Sportsmen's Bill, Federal Budget Highlights Forest Access

Forest access on federal lands is essential for recreation, timber management, firefighting and law enforcement. Unfortunately the federal government has continued its aggressive efforts to destroy or decommission thousands of miles of forest roads, jeopardizing forested communities and making it difficult to fight fires and restore forests back to health. This critical issue is finally getting some attention among our federal representatives.

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USFWS Response to the Barred Owl Threat

The barred owl was first detected within the range of the northern spotted owl (NSO) in the 1970’s.  Researchers started to become concerned about the impacts the barred owl would have on the NSO in the 1980’s.  In 1989, the USFWS acknowledged that the expansion of the barred owl population was of “considerable concern”.  The NSO was listed as threatened in 1990.  Since then, there has been a steady decline in the NSO population with a concurrent steady increase in the barred owl population.

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Policymakers Should Recognize America’s Leadership in Forestry, Manufacturing

Every year it's estimated the average U.S. citizen uses the equivalent of a tree 100 feet tall, and 18 inches in diameter. We use 3.5 times more wood than we did in 1970. Yet, despite our leadership in the sustainable logging and manufacturing of softwood and hardwood lumber, the United States is a net importer of wood products.  These are important facts as policymakers continue to raise concerns about illegal logging abroad and the safety of imported wood products here at home.

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Jodi Schneider McNamee: Extraordinary combustion- Oregon Forests in Peril

"If future generations are to remember us with gratitude rather than contempt, we must leave them something more than the miracles of technology. We must leave them a glimpse of the world as it was in the beginning, not just after we got through with it."

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T.W. Scott: The Strategy of “Greenspeak,” Is This How the West Will be Lost?

For more than 50 years, there has been a growing campaign against the beneficial use of natural resources.   The campaigners have several names:  preservationists, conservationists, radical environmentalists, and greens.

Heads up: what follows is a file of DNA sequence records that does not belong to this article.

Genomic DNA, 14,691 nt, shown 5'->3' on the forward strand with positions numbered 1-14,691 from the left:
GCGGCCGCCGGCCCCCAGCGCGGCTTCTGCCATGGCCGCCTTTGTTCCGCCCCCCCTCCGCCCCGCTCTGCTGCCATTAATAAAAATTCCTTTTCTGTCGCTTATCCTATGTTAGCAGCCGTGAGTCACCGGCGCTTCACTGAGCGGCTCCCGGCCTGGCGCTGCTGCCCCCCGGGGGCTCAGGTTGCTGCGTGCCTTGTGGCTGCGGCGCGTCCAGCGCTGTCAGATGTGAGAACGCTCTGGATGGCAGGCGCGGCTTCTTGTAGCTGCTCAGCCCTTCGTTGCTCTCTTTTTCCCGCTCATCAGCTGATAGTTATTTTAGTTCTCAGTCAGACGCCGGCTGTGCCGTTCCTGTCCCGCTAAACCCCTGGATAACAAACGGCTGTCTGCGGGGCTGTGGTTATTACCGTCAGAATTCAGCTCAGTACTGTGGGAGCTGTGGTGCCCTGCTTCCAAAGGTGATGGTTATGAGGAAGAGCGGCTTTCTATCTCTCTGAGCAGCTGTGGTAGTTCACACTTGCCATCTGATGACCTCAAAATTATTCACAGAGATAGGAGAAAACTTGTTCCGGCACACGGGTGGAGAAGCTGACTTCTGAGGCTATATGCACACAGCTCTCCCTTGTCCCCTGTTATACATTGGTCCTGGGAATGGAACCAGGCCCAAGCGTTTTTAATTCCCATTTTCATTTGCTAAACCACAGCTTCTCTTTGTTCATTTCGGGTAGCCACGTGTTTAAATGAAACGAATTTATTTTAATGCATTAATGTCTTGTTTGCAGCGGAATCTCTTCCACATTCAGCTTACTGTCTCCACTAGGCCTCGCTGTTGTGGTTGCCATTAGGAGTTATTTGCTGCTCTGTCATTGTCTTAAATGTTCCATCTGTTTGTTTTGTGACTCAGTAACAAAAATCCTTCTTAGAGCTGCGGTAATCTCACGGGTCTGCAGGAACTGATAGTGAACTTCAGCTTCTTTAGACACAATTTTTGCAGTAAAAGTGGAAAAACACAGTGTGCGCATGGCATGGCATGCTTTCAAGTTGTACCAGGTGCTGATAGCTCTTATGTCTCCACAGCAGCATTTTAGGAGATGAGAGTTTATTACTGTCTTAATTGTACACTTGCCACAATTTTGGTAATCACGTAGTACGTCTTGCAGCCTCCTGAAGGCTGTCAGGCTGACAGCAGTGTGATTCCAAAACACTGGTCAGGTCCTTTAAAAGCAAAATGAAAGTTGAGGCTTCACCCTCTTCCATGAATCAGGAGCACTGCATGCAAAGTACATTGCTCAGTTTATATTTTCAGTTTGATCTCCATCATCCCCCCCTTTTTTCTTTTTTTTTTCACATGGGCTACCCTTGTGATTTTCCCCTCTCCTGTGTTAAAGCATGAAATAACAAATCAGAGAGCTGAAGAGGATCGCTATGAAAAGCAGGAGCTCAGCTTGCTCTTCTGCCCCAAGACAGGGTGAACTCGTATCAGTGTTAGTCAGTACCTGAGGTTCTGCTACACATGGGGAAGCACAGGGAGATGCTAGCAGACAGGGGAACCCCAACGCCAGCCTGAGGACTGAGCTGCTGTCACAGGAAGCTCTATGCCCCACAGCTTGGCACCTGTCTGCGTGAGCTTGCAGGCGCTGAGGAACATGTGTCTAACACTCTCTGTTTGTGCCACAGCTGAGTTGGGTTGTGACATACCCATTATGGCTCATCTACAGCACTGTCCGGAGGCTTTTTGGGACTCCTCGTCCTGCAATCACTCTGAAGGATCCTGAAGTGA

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Westside Fire Recovery at Risk, How You Can Help in Two Minutes

Your help is needed to support a major forest recovery effort on the Klamath National Forest.

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Like Strangers in Their Own County

Writing for the Wall Street Journal, Commissioner Chris Brong of Skamania County, Washington reminds readers of the challenges of funding critical services in a forested county when most of the land base is controlled by the federal government. Here's what he had to say:

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Tester Comment Reflects Frustration with Federal Forest Management

Fringe activists are predictably making hay over statements made by Sen. Jon Tester regarding the impact of litigation and the “analysis paralysis” driving federal forest management today.  They are making the most of their “gotcha” moment; one individual went so far as to liken the Democratic senator to Adolf Hitler.  To be clear not every timber sale on Montana’s federal forests is tied up in litigation.  But it sure seems that way to those who've witnessed the steep decline in federal timber harvests and lamented the economic decline of our rural communities.

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Report: Why Wyden's O&C Bill Doesn't "Double" Timber Harvests

Sen. Ron Wyden recently announced the reintroduction of his O&C federal forest legislation, pledging once again to "double" timber harvests as a way to create desperately-needed jobs in rural Oregon.  However, a recent report commissioned by Oregon’s affected counties indicates that the Wyden plan would actually reduce harvest levels. 

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Sheriff Brown: Washington’s Rural Communities Need a Federal Forest Solution

Next year Washington State can continue to play a leading role in efforts to improve the health of our federally-owned forests while restoring economic opportunity to our rural forested communities.  Help can’t come soon enough, especially for county governments. As timber receipt revenues remain low and an extension of “Secure Rural School” payments remain unclear, some counties are faced with massive budget shortfalls that can only be addressed with draconian cuts to services. 

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